Cutting Off Circulation<p>As well as devastating low-lying and coastal areas around the world, melting polar ice could set off another tipping point: a disablement to the AMOC.</p><p>This circulation system drives a northward flow of warm, salty water on the upper layers of the ocean from the tropics to the northeast Atlantic region, and a southward flow of cold water deep in the ocean.</p><p>The ocean conveyor belt has a major effect on the climate, seasonal cycles and temperature in western and northern Europe. It means the region is warmer than other areas of similar latitude.</p><p>But melting ice from the Greenland ice sheet could threaten the AMOC system. It would dilute the salty sea water in the north Atlantic, making the water lighter and less able or unable to sink. This would slow the engine that drives this ocean circulation.</p><p><a href="https://www.carbonbrief.org/atlantic-conveyor-belt-has-slowed-15-per-cent-since-mid-twentieth-century" target="_blank">Recent research</a> suggests the AMOC has already weakened by around 15% since the middle of the 20th century. If this continues, it could have a major impact on the climate of the northern hemisphere, but particularly Europe. It may even lead to the <a href="https://ore.exeter.ac.uk/repository/handle/10871/39731?show=full" target="_blank" rel="noopener noreferrer">cessation of arable farming</a> in the UK, for instance.</p><p>It may also reduce rainfall over the Amazon basin, impact the monsoon systems in Asia and, by bringing warm waters into the Southern Ocean, further destabilize ice in Antarctica and accelerate global sea level rise.</p>
The Atlantic Meridional Overturning Circulation has a major effect on the climate. Praetorius (2018)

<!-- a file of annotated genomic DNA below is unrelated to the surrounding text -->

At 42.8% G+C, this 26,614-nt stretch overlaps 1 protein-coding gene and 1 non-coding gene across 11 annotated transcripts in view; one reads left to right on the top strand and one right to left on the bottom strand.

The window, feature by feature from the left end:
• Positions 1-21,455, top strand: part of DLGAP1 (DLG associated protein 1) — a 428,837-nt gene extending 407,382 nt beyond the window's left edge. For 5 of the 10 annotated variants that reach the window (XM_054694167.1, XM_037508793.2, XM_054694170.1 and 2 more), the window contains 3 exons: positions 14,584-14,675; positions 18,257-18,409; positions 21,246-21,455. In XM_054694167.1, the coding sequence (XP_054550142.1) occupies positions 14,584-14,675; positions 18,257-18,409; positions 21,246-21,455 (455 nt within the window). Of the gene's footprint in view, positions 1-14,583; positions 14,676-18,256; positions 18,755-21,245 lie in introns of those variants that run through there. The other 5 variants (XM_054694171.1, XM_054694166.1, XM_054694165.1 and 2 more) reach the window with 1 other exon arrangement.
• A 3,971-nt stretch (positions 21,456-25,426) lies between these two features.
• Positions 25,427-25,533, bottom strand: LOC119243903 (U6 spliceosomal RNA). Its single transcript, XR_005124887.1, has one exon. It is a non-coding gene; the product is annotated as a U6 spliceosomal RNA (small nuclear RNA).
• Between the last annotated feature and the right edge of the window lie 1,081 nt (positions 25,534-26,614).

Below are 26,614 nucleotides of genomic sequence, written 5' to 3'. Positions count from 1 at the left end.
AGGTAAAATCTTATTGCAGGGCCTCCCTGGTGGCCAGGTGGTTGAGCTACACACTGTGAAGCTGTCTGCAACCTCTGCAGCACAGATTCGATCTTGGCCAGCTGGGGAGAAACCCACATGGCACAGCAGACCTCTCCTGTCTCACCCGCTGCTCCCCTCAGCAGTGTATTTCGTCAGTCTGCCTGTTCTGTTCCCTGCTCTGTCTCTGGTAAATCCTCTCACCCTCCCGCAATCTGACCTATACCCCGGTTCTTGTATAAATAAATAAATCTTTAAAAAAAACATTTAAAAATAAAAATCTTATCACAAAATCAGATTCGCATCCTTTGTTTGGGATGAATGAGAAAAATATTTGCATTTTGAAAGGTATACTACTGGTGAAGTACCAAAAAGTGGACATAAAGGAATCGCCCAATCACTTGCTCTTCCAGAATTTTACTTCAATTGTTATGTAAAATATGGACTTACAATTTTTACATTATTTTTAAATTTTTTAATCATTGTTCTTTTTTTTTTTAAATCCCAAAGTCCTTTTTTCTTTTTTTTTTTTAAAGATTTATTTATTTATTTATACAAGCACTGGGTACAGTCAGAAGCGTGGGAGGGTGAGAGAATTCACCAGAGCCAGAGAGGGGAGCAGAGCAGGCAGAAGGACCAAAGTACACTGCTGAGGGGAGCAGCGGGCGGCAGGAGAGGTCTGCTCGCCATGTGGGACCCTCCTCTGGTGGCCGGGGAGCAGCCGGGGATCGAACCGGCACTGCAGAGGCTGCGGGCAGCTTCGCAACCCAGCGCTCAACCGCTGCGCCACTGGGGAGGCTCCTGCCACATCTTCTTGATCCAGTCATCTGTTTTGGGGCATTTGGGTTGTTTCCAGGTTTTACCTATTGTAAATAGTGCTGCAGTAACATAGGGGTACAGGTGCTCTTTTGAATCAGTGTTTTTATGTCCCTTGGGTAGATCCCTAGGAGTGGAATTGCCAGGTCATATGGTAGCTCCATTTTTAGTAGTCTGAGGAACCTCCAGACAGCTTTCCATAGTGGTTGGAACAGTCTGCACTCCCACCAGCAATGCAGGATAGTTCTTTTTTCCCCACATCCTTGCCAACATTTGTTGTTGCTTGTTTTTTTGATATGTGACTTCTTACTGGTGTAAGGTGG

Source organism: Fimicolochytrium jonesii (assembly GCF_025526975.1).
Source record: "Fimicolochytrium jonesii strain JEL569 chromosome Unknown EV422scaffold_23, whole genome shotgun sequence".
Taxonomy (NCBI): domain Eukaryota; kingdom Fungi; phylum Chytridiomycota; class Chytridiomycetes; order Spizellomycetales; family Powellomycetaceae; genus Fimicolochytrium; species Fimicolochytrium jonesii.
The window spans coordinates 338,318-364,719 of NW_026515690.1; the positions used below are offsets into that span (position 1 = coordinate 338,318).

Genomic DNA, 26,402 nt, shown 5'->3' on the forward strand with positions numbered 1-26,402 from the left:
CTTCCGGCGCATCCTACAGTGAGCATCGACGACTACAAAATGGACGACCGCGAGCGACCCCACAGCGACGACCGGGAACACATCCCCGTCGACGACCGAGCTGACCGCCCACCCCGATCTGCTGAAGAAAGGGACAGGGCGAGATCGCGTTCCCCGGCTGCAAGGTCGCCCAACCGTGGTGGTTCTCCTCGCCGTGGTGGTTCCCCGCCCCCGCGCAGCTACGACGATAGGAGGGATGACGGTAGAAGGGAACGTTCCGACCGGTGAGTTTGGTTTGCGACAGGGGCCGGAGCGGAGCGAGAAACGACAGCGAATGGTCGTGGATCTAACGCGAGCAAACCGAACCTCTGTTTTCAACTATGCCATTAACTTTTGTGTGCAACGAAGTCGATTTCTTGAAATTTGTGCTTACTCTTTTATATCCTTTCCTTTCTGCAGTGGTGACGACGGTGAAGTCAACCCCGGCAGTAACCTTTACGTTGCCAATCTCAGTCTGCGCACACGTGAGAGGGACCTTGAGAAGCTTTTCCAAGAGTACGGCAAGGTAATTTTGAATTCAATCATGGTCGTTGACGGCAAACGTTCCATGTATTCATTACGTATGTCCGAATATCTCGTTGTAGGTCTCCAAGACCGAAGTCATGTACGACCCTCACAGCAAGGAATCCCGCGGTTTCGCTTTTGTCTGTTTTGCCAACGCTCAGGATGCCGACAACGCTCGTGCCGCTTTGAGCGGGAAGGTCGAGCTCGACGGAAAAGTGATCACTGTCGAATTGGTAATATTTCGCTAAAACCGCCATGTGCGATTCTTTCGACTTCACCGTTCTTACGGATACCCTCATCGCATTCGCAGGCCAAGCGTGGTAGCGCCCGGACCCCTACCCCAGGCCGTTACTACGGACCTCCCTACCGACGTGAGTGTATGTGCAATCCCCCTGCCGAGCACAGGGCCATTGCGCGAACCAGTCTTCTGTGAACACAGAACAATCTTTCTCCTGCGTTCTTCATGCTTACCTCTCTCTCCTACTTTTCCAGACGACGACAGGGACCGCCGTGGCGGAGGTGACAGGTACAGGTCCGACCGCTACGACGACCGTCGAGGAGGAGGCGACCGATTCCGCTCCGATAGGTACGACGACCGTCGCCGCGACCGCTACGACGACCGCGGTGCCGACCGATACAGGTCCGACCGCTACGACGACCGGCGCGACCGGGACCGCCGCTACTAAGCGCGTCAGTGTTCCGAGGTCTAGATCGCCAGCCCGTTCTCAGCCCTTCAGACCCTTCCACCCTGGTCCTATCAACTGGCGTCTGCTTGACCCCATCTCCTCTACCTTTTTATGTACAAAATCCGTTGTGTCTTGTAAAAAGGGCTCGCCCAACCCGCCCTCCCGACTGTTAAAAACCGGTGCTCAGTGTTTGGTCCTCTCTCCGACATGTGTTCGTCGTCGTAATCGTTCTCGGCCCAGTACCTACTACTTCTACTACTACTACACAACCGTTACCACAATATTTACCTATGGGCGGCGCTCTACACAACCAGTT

Is it Time to Declare a Climate Emergency?<p>At what stage, and at what rise in global temperatures, will these tipping points be reached? No one is entirely sure. It may take centuries, millennia or it could be imminent.</p><p>But as COVID-19 taught us, we need to prepare for the expected. We were aware of the risk of a pandemic. We also knew that we were not sufficiently prepared. But we didn't act in a meaningful manner. Thankfully, we have been able to fast-track the production of vaccines to combat COVID-19. But there is no vaccine for climate change once we have passed these tipping points.</p><p><a href="https://www.weforum.org/reports/the-global-risks-report-2021" target="_blank">We need to act now on our climate</a>. Act like these tipping points are imminent. And stop thinking of climate change as a slow-moving, long-term threat that enables us to kick the problem down the road and let future generations deal with it. We must take immediate action to reduce global warming and fulfill our commitments to the <a href="https://www.ipcc.ch/sr15/" target="_blank" rel="noopener noreferrer">Paris Agreement</a>, and build resilience with these tipping points in mind.</p><p>We need to plan now to mitigate greenhouse gas emissions, but we also need to plan for the impacts, such as the ability to feed everyone on the planet, develop plans to manage flood risk, as well as manage the social and geopolitical impacts of human migrations that will be a consequence of fight or flight decisions.</p><p>Breaching these tipping points would be cataclysmic and potentially far more devastating than COVID-19. Some may not enjoy hearing these messages, or consider them to be in the realm of science fiction. But if it injects a sense of urgency to make us respond to climate change like we have done to the pandemic, then we must talk more about what has happened before and will happen again.</p><p>Otherwise we will continue playing Jenga with our planet. And ultimately, there will only be one loser – us.</p>